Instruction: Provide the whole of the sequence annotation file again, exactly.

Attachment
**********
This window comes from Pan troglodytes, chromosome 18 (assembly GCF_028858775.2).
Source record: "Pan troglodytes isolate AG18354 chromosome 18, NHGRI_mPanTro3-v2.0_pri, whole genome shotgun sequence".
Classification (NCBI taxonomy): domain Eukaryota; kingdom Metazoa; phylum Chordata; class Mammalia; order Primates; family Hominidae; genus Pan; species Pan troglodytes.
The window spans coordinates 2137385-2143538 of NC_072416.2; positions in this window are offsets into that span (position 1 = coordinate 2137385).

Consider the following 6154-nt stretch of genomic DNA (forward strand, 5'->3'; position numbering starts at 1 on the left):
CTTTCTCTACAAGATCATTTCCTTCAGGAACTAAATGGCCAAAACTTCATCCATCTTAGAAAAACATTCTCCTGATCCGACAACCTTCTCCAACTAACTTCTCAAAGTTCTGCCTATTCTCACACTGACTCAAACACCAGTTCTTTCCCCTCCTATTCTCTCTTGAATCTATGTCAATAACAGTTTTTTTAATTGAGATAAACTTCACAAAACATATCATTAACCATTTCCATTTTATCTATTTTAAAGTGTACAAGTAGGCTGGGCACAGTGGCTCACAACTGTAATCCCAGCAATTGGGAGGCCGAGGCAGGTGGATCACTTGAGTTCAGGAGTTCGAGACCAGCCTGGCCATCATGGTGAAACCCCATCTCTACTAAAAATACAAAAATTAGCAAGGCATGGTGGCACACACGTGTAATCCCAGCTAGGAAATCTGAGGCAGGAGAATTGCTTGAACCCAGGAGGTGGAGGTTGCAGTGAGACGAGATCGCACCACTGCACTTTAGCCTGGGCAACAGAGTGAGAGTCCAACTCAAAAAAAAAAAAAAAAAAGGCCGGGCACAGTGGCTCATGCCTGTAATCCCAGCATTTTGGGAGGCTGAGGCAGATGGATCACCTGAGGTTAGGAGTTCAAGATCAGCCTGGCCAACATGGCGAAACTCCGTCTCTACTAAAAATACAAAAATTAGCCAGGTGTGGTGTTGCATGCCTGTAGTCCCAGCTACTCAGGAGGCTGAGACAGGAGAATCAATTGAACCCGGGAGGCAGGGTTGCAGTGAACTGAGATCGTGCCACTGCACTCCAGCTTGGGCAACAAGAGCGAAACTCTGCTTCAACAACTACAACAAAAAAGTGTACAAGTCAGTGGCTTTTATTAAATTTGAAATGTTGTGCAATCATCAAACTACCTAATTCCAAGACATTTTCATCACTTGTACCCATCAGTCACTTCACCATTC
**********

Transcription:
This window comes from Pan troglodytes, chromosome 18 (assembly GCF_028858775.2).
Source record: "Pan troglodytes isolate AG18354 chromosome 18, NHGRI_mPanTro3-v2.0_pri, whole genome shotgun sequence".
Classification (NCBI taxonomy): domain Eukaryota; kingdom Metazoa; phylum Chordata; class Mammalia; order Primates; family Hominidae; genus Pan; species Pan troglodytes.
The window spans coordinates 2137385-2143538 of NC_072416.2; positions in this window are offsets into that span (position 1 = coordinate 2137385).

Consider the following 6154-nt stretch of genomic DNA (forward strand, 5'->3'; position numbering starts at 1 on the left):
CTTTCTCTACAAGATCATTTCCTTCAGGAACTAAATGGCCAAAACTTCATCCATCTTAGAAAAACATTCTCCTGATCCGACAACCTTCTCCAACTAACTTCTCAAAGTTCTGCCTATTCTCACACTGACTCAAACACCAGTTCTTTCCCCTCCTATTCTCTCTTGAATCTATGTCAATAACAGTTTTTTTAATTGAGATAAACTTCACAAAACATATCATTAACCATTTCCATTTTATCTATTTTAAAGTGTACAAGTAGGCTGGGCACAGTGGCTCACAACTGTAATCCCAGCAATTGGGAGGCCGAGGCAGGTGGATCACTTGAGTTCAGGAGTTCGAGACCAGCCTGGCCATCATGGTGAAACCCCATCTCTACTAAAAATACAAAAATTAGCAAGGCATGGTGGCACACACGTGTAATCCCAGCTAGGAAATCTGAGGCAGGAGAATTGCTTGAACCCAGGAGGTGGAGGTTGCAGTGAGACGAGATCGCACCACTGCACTTTAGCCTGGGCAACAGAGTGAGAGTCCAACTCAAAAAAAAAAAAAAAAAAGGCCGGGCACAGTGGCTCATGCCTGTAATCCCAGCATTTTGGGAGGCTGAGGCAGATGGATCACCTGAGGTTAGGAGTTCAAGATCAGCCTGGCCAACATGGCGAAACTCCGTCTCTACTAAAAATACAAAAATTAGCCAGGTGTGGTGTTGCATGCCTGTAGTCCCAGCTACTCAGGAGGCTGAGACAGGAGAATCAATTGAACCCGGGAGGCAGGGTTGCAGTGAACTGAGATCGTGCCACTGCACTCCAGCTTGGGCAACAAGAGCGAAACTCTGCTTCAACAACTACAACAAAAAAGTGTACAAGTCAGTGGCTTTTATTAAATTTGAAATGTTGTGCAATCATCAAACTACCTAATTCCAAGACATTTTCATCACTTGTACCCATCAGTCACTTCACCATTC